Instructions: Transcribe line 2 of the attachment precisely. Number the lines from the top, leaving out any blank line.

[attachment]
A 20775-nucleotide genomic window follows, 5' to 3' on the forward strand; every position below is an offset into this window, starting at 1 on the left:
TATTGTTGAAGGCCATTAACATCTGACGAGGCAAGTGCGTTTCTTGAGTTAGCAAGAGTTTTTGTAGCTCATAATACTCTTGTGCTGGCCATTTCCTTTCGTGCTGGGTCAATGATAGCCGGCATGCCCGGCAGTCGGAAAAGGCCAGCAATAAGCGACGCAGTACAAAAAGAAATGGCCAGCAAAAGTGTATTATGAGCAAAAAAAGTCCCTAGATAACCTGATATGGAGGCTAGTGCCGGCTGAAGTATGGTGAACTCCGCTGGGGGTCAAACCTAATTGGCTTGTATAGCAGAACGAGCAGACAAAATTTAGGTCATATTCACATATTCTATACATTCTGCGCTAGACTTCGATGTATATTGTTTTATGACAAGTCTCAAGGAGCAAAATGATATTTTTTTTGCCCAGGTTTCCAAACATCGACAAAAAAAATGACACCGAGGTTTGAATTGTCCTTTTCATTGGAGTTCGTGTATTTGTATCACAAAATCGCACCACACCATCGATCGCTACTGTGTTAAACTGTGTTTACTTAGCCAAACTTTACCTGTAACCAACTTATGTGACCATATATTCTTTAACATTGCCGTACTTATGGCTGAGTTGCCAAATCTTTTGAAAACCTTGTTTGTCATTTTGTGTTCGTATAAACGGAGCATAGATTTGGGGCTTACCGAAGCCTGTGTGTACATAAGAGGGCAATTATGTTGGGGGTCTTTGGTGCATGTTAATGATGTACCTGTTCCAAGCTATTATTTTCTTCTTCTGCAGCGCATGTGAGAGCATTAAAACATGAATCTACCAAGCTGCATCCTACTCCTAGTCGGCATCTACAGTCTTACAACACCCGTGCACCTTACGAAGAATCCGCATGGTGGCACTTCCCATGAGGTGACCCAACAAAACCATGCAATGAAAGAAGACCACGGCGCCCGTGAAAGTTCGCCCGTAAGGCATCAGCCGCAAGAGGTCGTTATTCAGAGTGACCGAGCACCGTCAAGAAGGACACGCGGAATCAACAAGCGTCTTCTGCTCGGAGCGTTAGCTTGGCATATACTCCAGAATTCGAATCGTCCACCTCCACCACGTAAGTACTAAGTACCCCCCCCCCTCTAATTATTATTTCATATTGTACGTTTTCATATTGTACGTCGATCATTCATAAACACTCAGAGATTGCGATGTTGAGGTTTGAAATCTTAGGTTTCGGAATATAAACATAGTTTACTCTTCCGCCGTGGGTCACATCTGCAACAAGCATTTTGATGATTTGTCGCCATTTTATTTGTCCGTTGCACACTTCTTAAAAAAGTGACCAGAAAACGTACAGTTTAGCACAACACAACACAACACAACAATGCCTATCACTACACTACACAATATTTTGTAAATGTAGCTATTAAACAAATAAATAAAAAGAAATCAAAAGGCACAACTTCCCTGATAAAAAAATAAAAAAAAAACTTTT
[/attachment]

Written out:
TATTGTTGAAGGCCATTAACATCTGACGAGGCAAGTGCGTTTCTTGAGTTAGCAAGAGTTTTTGTAGCTCATAATACTCTTGTGCTGGCCATTTCCTTTCGTGCTGGGTCAATGATAGCCGGCATGCCCGGCAGTCGGAAAAGGCCAGCAATAAGCGACGCAGTACAAAAAGAAATGGCCAGCAAAAGTGTATTATGAGCAAAAAAAGTCCCTAGATAACCTGATATGGAGGCTAGTGCCGGCTGAAGTATGGTGAACTCCGCTGGGGGTCAAACCTAATTGGCTTGTATAGCAGAACGAGCAGACAAAATTTAGGTCATATTCACATATTCTATACATTCTGCGCTAGACTTCGATGTATATTGTTTTATGACAAGTCTCAAGGAGCAAAATGATATTTTTTTTGCCCAGGTTTCCAAACATCGACAAAAAAAATGACACCGAGGTTTGAATTGTCCTTTTCATTGGAGTTCGTGTATTTGTATCACAAAATCGCACCACACCATCGATCGCTACTGTGTTAAACTGTGTTTACTTAGCCAAACTTTACCTGTAACCAACTTATGTGACCATATATTCTTTAACATTGCCGTACTTATGGCTGAGTTGCCAAATCTTTTGAAAACCTTGTTTGTCATTTTGTGTTCGTATAAACGGAGCATAGATTTGGGGCTTACCGAAGCCTGTGTGTACATAAGAGGGCAATTATGTTGGGGGTCTTTGGTGCATGTTAATGATGTACCTGTTCCAAGCTATTATTTTCTTCTTCTGCAGCGCATGTGAGAGCATTAAAACATGAATCTACCAAGCTGCATCCTACTCCTAGTCGGCATCTACAGTCTTACAACACCCGTGCACCTTACGAAGAATCCGCATGGTGGCACTTCCCATGAGGTGACCCAACAAAACCATGCAATGAAAGAAGACCACGGCGCCCGTGAAAGTTCGCCCGTAAGGCATCAGCCGCAAGAGGTCGTTATTCAGAGTGACCGAGCACCGTCAAGAAGGACACGCGGAATCAACAAGCGTCTTCTGCTCGGAGCGTTAGCTTGGCATATACTCCAGAATTCGAATCGTCCACCTCCACCACGTAAGTACTAAGTACCCCCCCCCCTCTAATTATTATTTCATATTGTACGTTTTCATATTGTACGTCGATCATTCATAAACACTCAGAGATTGCGATGTTGAGGTTTGAAATCTTAGGTTTCGGAATATAAACATAGTTTACTCTTCCGCCGTGGGTCACATCTGCAACAAGCATTTTGATGATTTGTCGCCATTTTATTTGTCCGTTGCACACTTCTTAAAAAAGTGACCAGAAAACGTACAGTTTAGCACAACACAACACAACACAACAATGCCTATCACTACACTACACAATATTTTGTAAATGTAGCTATTAAACAAATAAATAAAAAGAAATCAAAAGGCACAACTTCCCTGATAAAAAAATAAAAAAAAAACTTTT